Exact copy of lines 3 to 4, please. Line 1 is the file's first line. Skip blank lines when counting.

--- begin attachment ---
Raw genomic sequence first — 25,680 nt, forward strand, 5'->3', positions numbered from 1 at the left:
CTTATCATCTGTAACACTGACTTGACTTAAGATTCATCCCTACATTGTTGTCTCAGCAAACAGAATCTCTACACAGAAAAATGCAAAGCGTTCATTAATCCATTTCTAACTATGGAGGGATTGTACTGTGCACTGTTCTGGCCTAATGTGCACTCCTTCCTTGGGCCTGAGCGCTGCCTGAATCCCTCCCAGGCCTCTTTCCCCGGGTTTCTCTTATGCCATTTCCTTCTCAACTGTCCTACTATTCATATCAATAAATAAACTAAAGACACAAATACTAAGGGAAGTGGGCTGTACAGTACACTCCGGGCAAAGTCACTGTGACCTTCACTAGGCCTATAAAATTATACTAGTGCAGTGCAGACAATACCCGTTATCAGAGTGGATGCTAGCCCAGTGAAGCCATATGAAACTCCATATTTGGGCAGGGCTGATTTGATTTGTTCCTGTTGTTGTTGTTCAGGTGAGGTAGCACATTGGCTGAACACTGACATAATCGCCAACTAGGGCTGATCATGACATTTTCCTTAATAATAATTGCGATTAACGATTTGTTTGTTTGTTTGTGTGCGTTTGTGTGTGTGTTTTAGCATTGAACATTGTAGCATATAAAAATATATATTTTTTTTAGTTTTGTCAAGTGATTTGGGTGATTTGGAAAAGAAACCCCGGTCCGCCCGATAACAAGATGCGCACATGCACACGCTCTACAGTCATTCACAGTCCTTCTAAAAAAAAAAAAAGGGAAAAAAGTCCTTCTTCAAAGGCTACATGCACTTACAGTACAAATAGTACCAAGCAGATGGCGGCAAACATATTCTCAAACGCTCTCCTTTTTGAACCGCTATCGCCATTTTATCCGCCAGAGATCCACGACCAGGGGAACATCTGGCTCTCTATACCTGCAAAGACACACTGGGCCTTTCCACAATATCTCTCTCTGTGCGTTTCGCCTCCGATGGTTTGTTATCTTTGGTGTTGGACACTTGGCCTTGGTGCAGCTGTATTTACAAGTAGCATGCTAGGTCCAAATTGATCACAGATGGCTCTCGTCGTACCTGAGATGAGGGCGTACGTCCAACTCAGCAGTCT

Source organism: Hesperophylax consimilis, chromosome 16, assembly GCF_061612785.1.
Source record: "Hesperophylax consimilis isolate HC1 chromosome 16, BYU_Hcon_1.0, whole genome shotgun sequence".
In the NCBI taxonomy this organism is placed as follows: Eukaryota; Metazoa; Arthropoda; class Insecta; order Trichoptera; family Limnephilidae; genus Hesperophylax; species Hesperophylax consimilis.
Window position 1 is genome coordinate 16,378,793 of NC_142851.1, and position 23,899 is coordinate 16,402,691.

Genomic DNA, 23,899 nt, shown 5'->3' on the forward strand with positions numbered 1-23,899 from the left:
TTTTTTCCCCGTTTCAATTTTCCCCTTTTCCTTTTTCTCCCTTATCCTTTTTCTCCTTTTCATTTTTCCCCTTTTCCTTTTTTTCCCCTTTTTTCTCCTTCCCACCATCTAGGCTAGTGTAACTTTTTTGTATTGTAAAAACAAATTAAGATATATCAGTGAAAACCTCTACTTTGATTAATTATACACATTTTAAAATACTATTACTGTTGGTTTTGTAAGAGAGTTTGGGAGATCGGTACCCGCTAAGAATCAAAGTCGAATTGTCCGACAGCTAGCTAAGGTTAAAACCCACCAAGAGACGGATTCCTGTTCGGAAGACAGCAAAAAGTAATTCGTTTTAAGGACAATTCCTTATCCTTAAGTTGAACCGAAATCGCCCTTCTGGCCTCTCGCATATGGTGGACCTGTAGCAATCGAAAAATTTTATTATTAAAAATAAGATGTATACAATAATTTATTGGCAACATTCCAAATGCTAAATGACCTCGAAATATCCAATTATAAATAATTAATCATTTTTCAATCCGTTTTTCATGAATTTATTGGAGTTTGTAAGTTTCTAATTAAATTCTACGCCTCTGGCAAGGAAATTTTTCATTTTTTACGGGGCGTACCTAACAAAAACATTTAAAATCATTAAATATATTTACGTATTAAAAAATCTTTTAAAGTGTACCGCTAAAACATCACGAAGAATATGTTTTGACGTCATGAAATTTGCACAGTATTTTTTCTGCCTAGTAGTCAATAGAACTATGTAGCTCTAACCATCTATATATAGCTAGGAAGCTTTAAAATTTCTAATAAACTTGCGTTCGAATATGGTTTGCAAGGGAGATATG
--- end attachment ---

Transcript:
Source organism: Hesperophylax consimilis, chromosome 16, assembly GCF_061612785.1.
Source record: "Hesperophylax consimilis isolate HC1 chromosome 16, BYU_Hcon_1.0, whole genome shotgun sequence".